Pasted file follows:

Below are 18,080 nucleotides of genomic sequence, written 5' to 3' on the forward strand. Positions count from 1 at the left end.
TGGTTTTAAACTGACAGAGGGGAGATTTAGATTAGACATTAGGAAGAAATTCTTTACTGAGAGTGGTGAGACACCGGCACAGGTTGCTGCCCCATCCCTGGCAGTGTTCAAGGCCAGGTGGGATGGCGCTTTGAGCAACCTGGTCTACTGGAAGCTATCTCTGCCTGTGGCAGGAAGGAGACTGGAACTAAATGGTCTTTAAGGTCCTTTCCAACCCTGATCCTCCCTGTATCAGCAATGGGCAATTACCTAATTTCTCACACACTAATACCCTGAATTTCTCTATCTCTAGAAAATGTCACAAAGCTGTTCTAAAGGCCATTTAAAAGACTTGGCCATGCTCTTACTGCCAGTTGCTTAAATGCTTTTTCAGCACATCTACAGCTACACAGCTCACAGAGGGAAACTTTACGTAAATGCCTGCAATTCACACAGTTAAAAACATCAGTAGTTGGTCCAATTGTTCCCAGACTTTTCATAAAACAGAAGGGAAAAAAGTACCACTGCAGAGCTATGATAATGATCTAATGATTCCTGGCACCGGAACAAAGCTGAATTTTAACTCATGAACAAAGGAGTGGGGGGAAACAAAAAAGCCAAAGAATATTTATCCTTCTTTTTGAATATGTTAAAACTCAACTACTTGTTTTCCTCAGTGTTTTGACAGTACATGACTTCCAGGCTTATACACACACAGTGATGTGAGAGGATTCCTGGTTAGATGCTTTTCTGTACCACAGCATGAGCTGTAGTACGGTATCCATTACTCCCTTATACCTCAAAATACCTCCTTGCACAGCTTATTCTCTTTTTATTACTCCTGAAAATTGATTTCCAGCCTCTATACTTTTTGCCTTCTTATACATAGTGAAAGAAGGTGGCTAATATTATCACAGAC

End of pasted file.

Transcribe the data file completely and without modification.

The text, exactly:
Below are 18,080 nucleotides of genomic sequence, written 5' to 3' on the forward strand. Positions count from 1 at the left end.
TGGTTTTAAACTGACAGAGGGGAGATTTAGATTAGACATTAGGAAGAAATTCTTTACTGAGAGTGGTGAGACACCGGCACAGGTTGCTGCCCCATCCCTGGCAGTGTTCAAGGCCAGGTGGGATGGCGCTTTGAGCAACCTGGTCTACTGGAAGCTATCTCTGCCTGTGGCAGGAAGGAGACTGGAACTAAATGGTCTTTAAGGTCCTTTCCAACCCTGATCCTCCCTGTATCAGCAATGGGCAATTACCTAATTTCTCACACACTAATACCCTGAATTTCTCTATCTCTAGAAAATGTCACAAAGCTGTTCTAAAGGCCATTTAAAAGACTTGGCCATGCTCTTACTGCCAGTTGCTTAAATGCTTTTTCAGCACATCTACAGCTACACAGCTCACAGAGGGAAACTTTACGTAAATGCCTGCAATTCACACAGTTAAAAACATCAGTAGTTGGTCCAATTGTTCCCAGACTTTTCATAAAACAGAAGGGAAAAAAGTACCACTGCAGAGCTATGATAATGATCTAATGATTCCTGGCACCGGAACAAAGCTGAATTTTAACTCATGAACAAAGGAGTGGGGGGAAACAAAAAAGCCAAAGAATATTTATCCTTCTTTTTGAATATGTTAAAACTCAACTACTTGTTTTCCTCAGTGTTTTGACAGTACATGACTTCCAGGCTTATACACACACAGTGATGTGAGAGGATTCCTGGTTAGATGCTTTTCTGTACCACAGCATGAGCTGTAGTACGGTATCCATTACTCCCTTATACCTCAAAATACCTCCTTGCACAGCTTATTCTCTTTTTATTACTCCTGAAAATTGATTTCCAGCCTCTATACTTTTTGCCTTCTTATACATAGTGAAAGAAGGTGGCTAATATTATCACAGAC